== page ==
Unfortunately, there is NOT a set a rules for factoring when you get to higher powers. Grouping can sometimes work--and when it does, it works well--but that method requires a pattern in the numbers. What mathematicians do to find roots in the more difficult cases is to a) use synthetic division with the rational root theorem to guess and check possibilities for rational roots or b) use graphing to identify the real roots (which might only lead to an approximation, not an exact root).

      There are (much more difficult) formulas like the quadratic formula for degree x^3 and x^4, but it's actually a deep mathematical theorem (and fascinating historical story) that there can be no formula for degree x^5 polynomials or higher. So unfortunately, even though the Fundamental Theorem guarantees roots, practically speaking, it might be impossible to identify them sometimes.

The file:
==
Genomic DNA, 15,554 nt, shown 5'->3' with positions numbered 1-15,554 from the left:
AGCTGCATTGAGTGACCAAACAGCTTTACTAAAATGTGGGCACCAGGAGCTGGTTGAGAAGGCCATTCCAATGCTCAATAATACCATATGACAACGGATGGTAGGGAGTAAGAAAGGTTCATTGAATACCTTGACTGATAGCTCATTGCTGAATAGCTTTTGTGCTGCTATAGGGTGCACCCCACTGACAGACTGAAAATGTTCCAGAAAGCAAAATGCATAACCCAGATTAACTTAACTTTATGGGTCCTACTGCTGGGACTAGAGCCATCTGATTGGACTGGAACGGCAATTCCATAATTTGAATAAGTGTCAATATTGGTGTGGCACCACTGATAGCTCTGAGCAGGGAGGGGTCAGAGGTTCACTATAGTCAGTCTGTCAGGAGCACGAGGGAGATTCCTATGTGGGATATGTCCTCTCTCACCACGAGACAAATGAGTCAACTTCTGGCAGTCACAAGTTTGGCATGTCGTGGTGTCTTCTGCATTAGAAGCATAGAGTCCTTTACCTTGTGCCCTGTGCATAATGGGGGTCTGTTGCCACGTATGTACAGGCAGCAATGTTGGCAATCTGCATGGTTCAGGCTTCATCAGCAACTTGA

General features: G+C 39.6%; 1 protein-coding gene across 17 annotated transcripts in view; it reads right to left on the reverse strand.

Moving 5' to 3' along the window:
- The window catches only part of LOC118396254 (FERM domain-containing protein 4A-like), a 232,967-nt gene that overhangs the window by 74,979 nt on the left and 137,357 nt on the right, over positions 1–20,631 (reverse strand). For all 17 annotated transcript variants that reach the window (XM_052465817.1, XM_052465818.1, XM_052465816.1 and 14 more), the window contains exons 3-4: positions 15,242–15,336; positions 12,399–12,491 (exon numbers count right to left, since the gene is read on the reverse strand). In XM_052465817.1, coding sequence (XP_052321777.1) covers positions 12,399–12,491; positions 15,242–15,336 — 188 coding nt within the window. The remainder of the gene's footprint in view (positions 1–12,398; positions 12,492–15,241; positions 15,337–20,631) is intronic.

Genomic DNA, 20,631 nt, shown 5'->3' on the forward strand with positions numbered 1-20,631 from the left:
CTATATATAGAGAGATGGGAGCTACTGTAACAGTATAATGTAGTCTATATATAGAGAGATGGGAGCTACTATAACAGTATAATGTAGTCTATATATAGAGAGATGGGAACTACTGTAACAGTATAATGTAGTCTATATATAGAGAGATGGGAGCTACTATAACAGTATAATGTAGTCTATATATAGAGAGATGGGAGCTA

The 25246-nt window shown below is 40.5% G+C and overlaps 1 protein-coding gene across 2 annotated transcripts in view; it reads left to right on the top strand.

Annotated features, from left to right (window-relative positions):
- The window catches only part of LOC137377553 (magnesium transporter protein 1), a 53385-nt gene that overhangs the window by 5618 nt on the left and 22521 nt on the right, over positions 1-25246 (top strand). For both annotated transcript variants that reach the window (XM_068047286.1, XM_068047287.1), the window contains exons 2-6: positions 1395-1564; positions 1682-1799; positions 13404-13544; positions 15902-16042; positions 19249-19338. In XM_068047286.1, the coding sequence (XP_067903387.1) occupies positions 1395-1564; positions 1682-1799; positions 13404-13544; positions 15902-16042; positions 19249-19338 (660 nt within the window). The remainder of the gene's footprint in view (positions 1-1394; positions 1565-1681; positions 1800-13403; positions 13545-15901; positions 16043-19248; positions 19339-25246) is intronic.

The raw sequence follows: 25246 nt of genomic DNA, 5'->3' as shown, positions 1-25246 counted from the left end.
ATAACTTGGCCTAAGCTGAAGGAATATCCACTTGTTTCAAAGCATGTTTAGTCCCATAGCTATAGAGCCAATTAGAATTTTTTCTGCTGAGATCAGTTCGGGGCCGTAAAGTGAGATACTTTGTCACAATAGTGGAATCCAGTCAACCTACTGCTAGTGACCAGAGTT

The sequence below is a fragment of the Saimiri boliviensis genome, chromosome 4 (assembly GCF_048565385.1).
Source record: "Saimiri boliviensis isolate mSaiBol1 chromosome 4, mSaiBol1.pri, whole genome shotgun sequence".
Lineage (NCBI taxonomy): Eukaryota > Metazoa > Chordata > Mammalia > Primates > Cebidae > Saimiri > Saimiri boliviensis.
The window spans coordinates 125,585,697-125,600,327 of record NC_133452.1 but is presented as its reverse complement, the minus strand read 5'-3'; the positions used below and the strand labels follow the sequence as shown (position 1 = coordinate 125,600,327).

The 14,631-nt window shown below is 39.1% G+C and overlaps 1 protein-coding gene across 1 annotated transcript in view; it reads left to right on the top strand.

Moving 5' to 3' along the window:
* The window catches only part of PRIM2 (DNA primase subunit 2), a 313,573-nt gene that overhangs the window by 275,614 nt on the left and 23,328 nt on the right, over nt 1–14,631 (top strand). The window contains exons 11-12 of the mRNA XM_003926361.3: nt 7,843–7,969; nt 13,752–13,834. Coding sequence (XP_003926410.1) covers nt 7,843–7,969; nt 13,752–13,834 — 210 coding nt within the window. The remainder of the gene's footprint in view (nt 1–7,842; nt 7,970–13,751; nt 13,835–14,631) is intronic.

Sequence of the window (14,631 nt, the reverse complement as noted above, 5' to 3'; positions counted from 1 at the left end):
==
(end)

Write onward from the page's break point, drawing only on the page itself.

(4 votes)
  • aqualine seed style avatar for user Madeline
    when he further factored (x^4-1) to (x^2-1) and (x^2+1) why is that necessary?
    (3 votes)
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  • duskpin ultimate style avatar for user Tara Andreoni
    h(x)=-x^3-5x^2 how do I find the zeros of the function
    (2 votes)
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  • piceratops ultimate style avatar for user Julia Cecchetti
    If you get an imaginary root, how would you graph that on the coordinate system?
    (2 votes)
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    • male robot hal style avatar for user Aris Martinian
      You can't. Imaginary numbers can only be graphed on a complex plane. Typically you would see something like i replacing the y-direction. You could draw another coordinate system to suit your needs or even draw a z-direction and plot it in 3 dimensions. Then you could plot i and -i on the new imaginary direction.
      (2 votes)
  • blobby green style avatar for user haziqahsahrizal
    How to factor x^4 + 2x^3 + 2x^2 + 2x + 1
    (2 votes)
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    • leaf green style avatar for user kubleeka